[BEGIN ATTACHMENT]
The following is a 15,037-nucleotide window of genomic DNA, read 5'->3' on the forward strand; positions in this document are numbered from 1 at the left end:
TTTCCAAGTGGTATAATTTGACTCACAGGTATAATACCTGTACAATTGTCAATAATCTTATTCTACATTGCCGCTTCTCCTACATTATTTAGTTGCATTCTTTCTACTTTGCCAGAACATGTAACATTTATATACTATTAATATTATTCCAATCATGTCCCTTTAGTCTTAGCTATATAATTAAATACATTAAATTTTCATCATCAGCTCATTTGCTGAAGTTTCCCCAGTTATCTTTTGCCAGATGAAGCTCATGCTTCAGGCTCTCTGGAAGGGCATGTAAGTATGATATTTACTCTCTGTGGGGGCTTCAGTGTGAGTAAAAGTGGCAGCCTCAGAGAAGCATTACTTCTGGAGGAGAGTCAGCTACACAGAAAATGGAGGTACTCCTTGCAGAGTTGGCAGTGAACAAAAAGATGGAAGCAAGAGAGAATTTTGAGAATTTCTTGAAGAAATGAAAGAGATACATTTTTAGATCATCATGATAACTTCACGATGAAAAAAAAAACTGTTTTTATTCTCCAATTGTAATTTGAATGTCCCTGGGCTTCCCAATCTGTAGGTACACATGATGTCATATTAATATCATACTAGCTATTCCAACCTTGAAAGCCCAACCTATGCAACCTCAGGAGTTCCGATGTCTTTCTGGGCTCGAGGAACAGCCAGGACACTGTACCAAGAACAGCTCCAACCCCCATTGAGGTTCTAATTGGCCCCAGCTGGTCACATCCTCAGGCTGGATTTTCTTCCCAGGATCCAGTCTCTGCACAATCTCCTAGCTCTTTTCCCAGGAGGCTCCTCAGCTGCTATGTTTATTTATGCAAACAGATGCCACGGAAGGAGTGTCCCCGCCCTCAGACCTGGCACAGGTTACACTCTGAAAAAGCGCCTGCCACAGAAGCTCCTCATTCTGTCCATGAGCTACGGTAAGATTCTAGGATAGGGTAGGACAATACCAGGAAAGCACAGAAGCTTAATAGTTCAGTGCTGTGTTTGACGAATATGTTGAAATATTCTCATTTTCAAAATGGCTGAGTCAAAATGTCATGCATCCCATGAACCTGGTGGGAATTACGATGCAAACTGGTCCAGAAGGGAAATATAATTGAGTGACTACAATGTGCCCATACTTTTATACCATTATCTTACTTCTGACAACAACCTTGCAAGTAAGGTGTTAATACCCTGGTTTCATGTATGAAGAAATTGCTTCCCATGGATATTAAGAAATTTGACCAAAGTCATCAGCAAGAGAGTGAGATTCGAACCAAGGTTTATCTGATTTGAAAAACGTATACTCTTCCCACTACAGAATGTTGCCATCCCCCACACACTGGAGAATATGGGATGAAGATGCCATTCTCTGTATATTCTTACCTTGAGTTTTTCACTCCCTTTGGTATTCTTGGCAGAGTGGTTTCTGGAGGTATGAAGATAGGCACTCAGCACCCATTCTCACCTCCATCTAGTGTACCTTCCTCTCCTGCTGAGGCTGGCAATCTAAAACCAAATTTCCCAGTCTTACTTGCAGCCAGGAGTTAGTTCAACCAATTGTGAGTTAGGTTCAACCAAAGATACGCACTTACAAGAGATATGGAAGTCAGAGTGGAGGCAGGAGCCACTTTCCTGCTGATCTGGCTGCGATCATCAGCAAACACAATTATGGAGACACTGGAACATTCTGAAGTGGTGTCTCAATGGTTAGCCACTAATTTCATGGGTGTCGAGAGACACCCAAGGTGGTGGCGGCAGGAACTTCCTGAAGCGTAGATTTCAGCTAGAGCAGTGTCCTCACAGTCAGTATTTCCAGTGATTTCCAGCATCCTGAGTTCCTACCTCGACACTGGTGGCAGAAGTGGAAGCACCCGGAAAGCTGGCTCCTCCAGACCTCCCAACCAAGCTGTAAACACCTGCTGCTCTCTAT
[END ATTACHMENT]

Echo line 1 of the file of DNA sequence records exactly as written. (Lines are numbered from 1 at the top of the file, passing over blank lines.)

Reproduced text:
The following is a 15,037-nucleotide window of genomic DNA, read 5'->3' on the forward strand; positions in this document are numbered from 1 at the left end: